verbatim report in the Washington Times, 24 October 2008, washingtontimes.com, accessed 6 June 2016. 8Gillian Tett, ‘Silos and Silences – Why So Few People Spotted the Problems in Complex Credit and What This Implies for the Future’, Financial Stability Review, No. 14, Paris: Banque de France, July 2010, banque-france.fr, accessed 3 October 2013. 9Karl Polanyi, The Great Transformation: The Political and Economic Origins of Our Time, Boston: Beacon Press, 1957, p. 217. 2. The Creation of Money 1Polanyi, The Great Transformation, p. 132. 2Joseph Schumpeter, A History of Economic Analysis, Oxford: Oxford University Press, 1954, pp. 114–15. 3John Law, Money and Trade Considered with a Proposal for Supplying the Nation with Money, 1705, avalon.law.yale.edu, accessed 6 June 2016. 4Andrea Terzi, ‘The Eurozone Crisis: A Debt Shortage as the Final Cause’, INET Annual Conference, New Economic Thinking: Liberté, Égalité, Fragilité, Paris, 8–11 April 2015. Emphases mine. 5John Maynard Keynes, ‘National Self-Sufficiency’, The Yale Review, Vol. 22(4), June 1933, pp. 755–69, mtholyoke.edu, accessed 6 June 2016. 6Michael McLeay, Amar Radia and Ryland Thomas, ‘Money in the Modern Economy: An Introduction and Money Creation in the Modern Economy’, Bank of England Quarterly Bulletin, Vol. 54(1), 2014, bankofengland.co.uk, accessed 6 June 2016. 7John Maynard Keynes, The Collected Writings, A Treatise on Money: The Pure Theory of Money, Vol. 5, Cambridge: Cambridge University Press, 2012 (1930). 8Andy Haldane speech, ‘The $100 Billion Question’, Bank of England, March 2010, bankofengland.co.uk, 7 June 2016. 9Laura E.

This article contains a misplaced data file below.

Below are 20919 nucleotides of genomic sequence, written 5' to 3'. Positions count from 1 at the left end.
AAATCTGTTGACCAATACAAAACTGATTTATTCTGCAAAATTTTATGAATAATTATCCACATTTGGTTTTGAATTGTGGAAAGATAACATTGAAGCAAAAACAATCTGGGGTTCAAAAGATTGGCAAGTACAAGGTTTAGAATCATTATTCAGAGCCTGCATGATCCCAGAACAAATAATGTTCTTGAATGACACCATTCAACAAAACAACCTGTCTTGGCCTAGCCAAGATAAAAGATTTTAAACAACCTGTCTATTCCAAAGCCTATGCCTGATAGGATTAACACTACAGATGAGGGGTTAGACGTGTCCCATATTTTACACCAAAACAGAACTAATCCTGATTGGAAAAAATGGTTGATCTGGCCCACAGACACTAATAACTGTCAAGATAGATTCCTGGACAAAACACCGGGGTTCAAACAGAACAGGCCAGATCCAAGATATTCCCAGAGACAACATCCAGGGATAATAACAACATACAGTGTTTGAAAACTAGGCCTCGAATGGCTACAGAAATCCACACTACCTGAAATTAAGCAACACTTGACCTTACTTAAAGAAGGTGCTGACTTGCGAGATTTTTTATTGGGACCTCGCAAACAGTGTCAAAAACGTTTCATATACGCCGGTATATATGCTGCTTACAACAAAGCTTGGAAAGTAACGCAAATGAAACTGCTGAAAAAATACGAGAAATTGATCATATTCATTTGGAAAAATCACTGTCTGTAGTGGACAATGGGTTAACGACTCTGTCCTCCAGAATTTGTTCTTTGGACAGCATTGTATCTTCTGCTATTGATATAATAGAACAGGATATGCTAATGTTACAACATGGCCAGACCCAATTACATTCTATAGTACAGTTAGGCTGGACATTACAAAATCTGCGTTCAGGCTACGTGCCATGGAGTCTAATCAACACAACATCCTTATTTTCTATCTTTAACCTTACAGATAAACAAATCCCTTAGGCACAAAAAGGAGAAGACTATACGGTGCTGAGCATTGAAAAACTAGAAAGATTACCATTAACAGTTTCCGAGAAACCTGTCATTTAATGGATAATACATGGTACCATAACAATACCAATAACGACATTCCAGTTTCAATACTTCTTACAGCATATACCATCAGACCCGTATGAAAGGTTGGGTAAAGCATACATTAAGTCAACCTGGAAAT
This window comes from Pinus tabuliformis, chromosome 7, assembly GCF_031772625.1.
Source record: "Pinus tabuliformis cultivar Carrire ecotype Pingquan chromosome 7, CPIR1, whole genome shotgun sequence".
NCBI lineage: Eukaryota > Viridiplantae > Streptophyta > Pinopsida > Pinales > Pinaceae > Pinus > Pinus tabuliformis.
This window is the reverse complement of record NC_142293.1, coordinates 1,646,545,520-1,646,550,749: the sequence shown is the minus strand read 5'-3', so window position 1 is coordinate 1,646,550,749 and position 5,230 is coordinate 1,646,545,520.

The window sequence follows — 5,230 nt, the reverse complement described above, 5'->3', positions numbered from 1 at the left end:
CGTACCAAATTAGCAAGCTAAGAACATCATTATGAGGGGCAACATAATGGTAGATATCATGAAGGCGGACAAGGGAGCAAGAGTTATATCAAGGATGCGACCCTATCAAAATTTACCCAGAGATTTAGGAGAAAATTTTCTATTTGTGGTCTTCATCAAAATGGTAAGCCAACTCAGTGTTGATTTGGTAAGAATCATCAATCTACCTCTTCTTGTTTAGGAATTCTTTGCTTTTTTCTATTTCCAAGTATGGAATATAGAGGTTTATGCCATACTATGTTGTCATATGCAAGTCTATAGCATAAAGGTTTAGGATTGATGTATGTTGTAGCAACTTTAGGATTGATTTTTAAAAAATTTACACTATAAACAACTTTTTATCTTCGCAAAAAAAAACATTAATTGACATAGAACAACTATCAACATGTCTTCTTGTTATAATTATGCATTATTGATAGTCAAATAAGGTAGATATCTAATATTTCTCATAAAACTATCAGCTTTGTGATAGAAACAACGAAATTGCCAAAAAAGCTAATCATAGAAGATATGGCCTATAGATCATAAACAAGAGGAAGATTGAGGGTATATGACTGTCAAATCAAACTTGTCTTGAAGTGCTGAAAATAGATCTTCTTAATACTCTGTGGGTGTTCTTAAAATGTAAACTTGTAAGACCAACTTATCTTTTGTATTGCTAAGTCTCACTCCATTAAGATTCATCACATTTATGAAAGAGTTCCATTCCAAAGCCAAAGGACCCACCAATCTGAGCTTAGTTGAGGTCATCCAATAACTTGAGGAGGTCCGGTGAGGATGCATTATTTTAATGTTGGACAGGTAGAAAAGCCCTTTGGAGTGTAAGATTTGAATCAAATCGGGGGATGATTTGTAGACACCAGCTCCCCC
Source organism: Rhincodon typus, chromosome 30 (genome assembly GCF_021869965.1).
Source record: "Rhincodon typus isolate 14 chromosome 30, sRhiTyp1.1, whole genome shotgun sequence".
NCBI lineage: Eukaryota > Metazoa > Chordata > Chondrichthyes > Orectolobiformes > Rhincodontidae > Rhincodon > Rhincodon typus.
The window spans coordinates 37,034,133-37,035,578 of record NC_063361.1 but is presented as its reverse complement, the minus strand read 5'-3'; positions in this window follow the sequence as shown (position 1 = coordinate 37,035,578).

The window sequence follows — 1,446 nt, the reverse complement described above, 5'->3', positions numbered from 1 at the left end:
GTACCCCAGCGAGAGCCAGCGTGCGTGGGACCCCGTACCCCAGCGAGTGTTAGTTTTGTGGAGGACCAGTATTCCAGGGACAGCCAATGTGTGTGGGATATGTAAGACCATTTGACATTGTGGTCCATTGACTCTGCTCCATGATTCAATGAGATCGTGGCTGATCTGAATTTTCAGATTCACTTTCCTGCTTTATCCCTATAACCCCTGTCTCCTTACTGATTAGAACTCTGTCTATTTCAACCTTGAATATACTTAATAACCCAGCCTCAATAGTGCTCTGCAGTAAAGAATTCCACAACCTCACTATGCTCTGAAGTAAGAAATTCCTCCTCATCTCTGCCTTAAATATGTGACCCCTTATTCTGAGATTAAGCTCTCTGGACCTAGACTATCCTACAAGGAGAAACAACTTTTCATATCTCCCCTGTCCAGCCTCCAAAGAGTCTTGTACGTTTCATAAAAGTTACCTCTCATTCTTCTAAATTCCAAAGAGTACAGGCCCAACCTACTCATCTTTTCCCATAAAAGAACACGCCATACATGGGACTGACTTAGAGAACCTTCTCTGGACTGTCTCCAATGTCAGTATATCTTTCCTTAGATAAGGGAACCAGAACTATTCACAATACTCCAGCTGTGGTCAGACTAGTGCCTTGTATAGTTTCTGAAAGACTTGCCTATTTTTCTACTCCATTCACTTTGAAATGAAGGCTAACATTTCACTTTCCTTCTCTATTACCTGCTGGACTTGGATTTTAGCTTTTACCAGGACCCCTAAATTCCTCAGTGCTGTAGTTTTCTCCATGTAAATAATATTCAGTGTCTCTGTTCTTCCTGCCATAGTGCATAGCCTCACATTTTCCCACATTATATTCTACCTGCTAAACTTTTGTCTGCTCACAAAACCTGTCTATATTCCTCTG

pages: 411 words: 114,717

Breakout Nations: In Pursuit of the Next Economic Miracles by Ruchir Sharma